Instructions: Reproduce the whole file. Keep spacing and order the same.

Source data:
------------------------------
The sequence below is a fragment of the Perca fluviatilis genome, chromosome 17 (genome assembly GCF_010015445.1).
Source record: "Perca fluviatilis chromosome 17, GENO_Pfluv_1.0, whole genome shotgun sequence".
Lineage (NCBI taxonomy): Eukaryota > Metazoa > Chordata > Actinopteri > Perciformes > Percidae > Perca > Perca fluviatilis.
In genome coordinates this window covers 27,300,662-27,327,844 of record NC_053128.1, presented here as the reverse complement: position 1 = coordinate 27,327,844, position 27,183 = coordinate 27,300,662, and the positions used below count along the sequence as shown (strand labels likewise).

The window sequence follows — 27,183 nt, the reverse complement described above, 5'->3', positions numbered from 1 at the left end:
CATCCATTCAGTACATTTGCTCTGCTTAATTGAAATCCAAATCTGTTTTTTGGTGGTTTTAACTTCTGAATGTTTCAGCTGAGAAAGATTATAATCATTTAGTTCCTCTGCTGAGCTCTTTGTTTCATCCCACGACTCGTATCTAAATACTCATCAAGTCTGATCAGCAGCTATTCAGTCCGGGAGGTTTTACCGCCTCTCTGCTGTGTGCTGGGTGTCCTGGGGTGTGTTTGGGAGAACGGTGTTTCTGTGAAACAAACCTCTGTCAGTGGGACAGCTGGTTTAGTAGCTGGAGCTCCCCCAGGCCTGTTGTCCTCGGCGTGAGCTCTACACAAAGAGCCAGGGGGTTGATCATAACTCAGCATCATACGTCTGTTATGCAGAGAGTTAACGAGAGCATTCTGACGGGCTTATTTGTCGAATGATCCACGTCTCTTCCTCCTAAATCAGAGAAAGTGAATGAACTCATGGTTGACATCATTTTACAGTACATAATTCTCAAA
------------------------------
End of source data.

The sequence below is a fragment of the Perca fluviatilis genome, chromosome 17 (genome assembly GCF_010015445.1).
Source record: "Perca fluviatilis chromosome 17, GENO_Pfluv_1.0, whole genome shotgun sequence".
Lineage (NCBI taxonomy): Eukaryota > Metazoa > Chordata > Actinopteri > Perciformes > Percidae > Perca > Perca fluviatilis.
In genome coordinates this window covers 27,300,662-27,327,844 of record NC_053128.1, presented here as the reverse complement: position 1 = coordinate 27,327,844, position 27,183 = coordinate 27,300,662, and the positions used below count along the sequence as shown (strand labels likewise).

The window sequence follows — 27,183 nt, the reverse complement described above, 5'->3', positions numbered from 1 at the left end:
CATCCATTCAGTACATTTGCTCTGCTTAATTGAAATCCAAATCTGTTTTTTGGTGGTTTTAACTTCTGAATGTTTCAGCTGAGAAAGATTATAATCATTTAGTTCCTCTGCTGAGCTCTTTGTTTCATCCCACGACTCGTATCTAAATACTCATCAAGTCTGATCAGCAGCTATTCAGTCCGGGAGGTTTTACCGCCTCTCTGCTGTGTGCTGGGTGTCCTGGGGTGTGTTTGGGAGAACGGTGTTTCTGTGAAACAAACCTCTGTCAGTGGGACAGCTGGTTTAGTAGCTGGAGCTCCCCCAGGCCTGTTGTCCTCGGCGTGAGCTCTACACAAAGAGCCAGGGGGTTGATCATAACTCAGCATCATACGTCTGTTATGCAGAGAGTTAACGAGAGCATTCTGACGGGCTTATTTGTCGAATGATCCACGTCTCTTCCTCCTAAATCAGAGAAAGTGAATGAACTCATGGTTGACATCATTTTACAGTACATAATTCTCAAA